Organisation: Intel Capital, Asia Pacific
Legal capability: Five
Head of legal: Michael Scown, regional general counsel, Asia Pacific
Reporting to: Suzan Miller, general counsel for Intel Capital, based in the US
Main location for lawyers: Hong Kong
Main law firms in Asia: Deacons Asia, Deacons Australia, Denton Wilde Sapte and Squire Sanders & Dempsey
Intel Capital is the venture capital arm of US silicon chip giant Intel. It invests in technology start-ups and companies and exists primarily to add value to Intel's core products, strategies and undertakings. It is big business – at the end of the last quarter, it had invested $6.8bn (£4.65bn) in nearly 500 companies. The arm also undertakes M&A activities on behalf of Intel; in other words, it is not averse to buying the ventures it has invested in.
Intel Capital Asia Pacific is the Asian arm of the company, rather like a little bit of Silicon Valley nestling inside the Asian hubbub of Hong Kong. The rather confusing chain of command from the US to Asia works as follows: Intel is parent company to Intel Semiconductor, the Hong Kong company that employs everyone at Intel Capital, Asia Pacific. Intel Capital, however, is a global outfit with its headquarters in the US.
The Asia Pacific arm has a five-strong in-house legal team, led by regional counsel Michael Scown, who in turn reports to Silicon Valley-based general counsel Suzan Miller. All five of the Hong Kong team are transactional lawyers, and while they may be living the West Coast dream of funding the technology of tomorrow, they drive a hard bargain when selecting external law firms.
Scown refuses to discuss the individual firms which advise Intel Capital, but does say that the company has close relationships with firms throughout Asia. It is understood that it also calls on Clifford Chance and Gibson Dunn & Crutcher should it need specific UK or US advice respectively.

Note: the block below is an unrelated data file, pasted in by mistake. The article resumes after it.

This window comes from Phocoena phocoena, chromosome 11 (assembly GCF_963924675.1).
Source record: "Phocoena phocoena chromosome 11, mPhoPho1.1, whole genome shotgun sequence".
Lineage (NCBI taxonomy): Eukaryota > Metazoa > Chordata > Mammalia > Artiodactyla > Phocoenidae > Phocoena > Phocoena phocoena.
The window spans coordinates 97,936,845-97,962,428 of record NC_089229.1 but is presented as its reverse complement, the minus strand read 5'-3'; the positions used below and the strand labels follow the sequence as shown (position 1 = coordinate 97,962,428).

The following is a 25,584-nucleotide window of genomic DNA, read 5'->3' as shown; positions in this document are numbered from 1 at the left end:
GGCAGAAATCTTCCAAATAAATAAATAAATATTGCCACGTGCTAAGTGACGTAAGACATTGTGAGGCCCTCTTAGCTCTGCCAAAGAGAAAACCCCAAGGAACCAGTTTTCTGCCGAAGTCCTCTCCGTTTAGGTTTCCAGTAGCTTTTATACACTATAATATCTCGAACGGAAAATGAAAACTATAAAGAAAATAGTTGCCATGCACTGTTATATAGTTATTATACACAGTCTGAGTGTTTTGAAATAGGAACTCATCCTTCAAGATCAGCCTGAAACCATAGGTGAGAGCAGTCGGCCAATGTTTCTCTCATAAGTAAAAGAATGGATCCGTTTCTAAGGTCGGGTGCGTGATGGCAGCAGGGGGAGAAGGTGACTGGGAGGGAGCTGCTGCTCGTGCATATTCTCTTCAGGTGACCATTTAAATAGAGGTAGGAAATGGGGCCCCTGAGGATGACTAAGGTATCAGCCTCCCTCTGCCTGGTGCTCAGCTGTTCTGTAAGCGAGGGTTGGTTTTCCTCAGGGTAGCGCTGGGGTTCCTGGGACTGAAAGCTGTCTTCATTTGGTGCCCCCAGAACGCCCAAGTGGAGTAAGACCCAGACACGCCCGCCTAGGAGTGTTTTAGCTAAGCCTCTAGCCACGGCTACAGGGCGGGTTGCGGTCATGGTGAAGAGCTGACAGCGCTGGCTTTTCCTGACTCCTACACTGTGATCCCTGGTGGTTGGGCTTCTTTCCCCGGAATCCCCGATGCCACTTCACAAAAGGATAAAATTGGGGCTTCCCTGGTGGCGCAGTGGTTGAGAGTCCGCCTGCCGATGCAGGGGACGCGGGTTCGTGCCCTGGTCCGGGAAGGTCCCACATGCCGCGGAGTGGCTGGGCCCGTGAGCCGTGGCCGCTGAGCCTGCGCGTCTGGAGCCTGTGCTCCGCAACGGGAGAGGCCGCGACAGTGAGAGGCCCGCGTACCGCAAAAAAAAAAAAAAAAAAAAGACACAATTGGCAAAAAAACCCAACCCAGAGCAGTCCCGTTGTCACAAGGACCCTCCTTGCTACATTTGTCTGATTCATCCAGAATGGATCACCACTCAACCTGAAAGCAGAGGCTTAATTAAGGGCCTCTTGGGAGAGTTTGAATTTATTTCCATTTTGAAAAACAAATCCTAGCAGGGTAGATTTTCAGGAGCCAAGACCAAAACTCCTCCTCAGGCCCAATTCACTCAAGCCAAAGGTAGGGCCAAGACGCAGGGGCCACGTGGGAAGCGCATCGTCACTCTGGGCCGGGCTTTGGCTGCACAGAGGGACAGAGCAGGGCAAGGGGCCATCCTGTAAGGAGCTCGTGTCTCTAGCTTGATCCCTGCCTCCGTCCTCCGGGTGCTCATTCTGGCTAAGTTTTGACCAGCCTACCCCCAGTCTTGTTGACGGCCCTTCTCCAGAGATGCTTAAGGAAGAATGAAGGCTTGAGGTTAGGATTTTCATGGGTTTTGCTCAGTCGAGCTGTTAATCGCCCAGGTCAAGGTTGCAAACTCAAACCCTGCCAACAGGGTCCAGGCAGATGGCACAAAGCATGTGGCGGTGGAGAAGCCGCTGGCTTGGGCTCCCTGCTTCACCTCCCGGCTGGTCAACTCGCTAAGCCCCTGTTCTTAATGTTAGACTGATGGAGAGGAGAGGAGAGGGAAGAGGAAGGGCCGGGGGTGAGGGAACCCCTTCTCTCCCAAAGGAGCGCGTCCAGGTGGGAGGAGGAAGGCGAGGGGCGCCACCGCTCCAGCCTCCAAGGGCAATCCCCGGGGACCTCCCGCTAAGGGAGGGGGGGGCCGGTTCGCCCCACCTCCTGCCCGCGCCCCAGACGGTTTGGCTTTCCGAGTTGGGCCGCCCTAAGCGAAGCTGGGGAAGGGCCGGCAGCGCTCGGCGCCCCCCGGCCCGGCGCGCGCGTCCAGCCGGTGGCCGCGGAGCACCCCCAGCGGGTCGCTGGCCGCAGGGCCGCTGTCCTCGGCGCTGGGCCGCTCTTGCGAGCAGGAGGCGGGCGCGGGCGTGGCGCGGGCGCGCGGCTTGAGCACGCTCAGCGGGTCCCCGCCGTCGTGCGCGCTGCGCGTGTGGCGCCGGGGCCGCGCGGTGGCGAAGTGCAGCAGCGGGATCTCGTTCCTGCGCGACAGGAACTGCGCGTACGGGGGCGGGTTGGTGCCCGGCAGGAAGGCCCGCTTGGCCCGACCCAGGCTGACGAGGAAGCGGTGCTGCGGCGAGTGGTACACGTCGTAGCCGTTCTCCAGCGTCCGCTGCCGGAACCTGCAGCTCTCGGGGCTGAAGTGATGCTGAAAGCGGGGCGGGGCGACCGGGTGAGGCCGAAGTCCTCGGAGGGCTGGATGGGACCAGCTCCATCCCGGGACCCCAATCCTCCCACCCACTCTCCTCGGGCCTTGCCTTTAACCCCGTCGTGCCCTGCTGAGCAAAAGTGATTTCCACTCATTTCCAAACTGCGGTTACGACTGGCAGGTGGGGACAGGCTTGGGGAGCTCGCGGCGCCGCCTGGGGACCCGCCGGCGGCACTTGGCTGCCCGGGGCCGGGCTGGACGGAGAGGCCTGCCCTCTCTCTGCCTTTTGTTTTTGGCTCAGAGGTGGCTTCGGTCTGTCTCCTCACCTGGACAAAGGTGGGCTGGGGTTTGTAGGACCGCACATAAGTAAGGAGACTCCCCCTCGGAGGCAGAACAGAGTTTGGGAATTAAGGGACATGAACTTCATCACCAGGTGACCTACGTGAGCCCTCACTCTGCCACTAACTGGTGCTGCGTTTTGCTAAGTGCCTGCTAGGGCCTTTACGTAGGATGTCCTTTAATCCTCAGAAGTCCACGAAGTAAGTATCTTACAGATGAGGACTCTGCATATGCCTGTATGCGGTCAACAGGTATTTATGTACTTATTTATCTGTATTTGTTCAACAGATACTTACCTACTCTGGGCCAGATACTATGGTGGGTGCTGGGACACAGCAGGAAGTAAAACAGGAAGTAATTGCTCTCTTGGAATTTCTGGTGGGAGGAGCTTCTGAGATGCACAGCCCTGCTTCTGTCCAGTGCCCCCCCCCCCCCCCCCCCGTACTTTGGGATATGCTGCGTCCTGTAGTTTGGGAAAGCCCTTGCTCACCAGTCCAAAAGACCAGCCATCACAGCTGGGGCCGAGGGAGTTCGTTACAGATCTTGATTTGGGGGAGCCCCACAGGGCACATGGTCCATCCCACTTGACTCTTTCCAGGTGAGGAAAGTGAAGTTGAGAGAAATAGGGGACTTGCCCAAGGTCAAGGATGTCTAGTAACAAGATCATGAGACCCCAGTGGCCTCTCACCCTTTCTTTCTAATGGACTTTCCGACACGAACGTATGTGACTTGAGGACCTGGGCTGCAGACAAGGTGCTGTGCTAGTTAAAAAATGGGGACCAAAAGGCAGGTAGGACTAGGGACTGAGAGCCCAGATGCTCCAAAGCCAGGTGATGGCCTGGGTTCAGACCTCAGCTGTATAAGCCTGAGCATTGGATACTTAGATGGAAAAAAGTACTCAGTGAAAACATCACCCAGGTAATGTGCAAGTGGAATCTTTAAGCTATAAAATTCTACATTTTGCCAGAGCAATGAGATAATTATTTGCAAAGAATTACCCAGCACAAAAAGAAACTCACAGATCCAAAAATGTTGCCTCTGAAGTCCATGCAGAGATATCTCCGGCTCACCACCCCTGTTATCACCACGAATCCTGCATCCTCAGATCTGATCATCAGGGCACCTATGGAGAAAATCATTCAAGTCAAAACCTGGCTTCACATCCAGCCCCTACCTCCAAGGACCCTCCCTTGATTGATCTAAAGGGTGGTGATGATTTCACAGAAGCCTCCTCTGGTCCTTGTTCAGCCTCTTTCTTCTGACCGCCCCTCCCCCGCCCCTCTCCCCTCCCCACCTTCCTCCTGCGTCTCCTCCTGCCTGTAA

It tries to use more than one firm in any one region to avoid conflicts – its main Asian firms are believed to be Deacons (both in Asia and Australia) and Denton Wilde Sapte. It also uses Squire Sanders Dempsey in Japan, although the original relationship came through Deacons Graham & James. When the association between the Asia Pacific and US firms ended, Graham & James in Tokyo merged with Squire Sanders & Dempsey and the relationship continued.
But all the firms had to undergo an extremely tough selection process. Scown explains that the first step when looking for external advisers is to take soundings from local companies. "We then go into a number of firms and get a feel for their experience with venture investing: how familiar they are with US securities law, how credible they are on technology and, to a large extent, what sort of fit there is," he says.
The ultimate goal is "to build a process that can service the deal flow", and in Scown's view this can be done only through an incredibly tight relationship between in-house and external lawyers.
This potential relationship, therefore, also comes under the spotlight. "Most of the work is internal, so we want people to be comfortable with that, with them taking a role on the deal team," explains Scown. "We like to meet the partners and the assistants who may be doing the work."
After these initial stages, firms are brought in for training, which covers the basics of what the company is about. It also tells the firms what to expect and, says Scown, "how we're going to work with them".
On the first couple of deals, Scown watches over the firm's shoulder. After that there is more training, which this time round can last as long as two days. Once all of the training is completed, firms will be reviewed on average twice a year.
Scown refuses to be drawn on legal spend, but does stress that while costs are important, they are not as important as making sure that the firms understand and work in the Intel Capital way. Plus, Scown argues, while he may drive a hard bargain on costs, he is able to assure firms they will get deal flow in return.
Scown concedes that it is a hard selection process, ultimately leading to an intense relationship between client and firm. But he adds that firms always have the opportunity to give their input and, once established, he would not want that partnership jeopardised. "We'd hope to have a long-term relationship," he says. "We've made a commitment to training them, getting them to understand, and to really integrate."
Like any other technology, media and telecommunications company, Intel Capital has witnessed a volatile year, and Scown expects the next 12 months to be very different from the buoyant times of the past. He says: "As the market contracts, I think it's going to be hard for some of these firms to raise money. Valuations have come down, but lending was too easy and expectations were too high."
But for the time being at least, those firms which have already passed muster and have proved that they can do things the Intel way can rest easy. n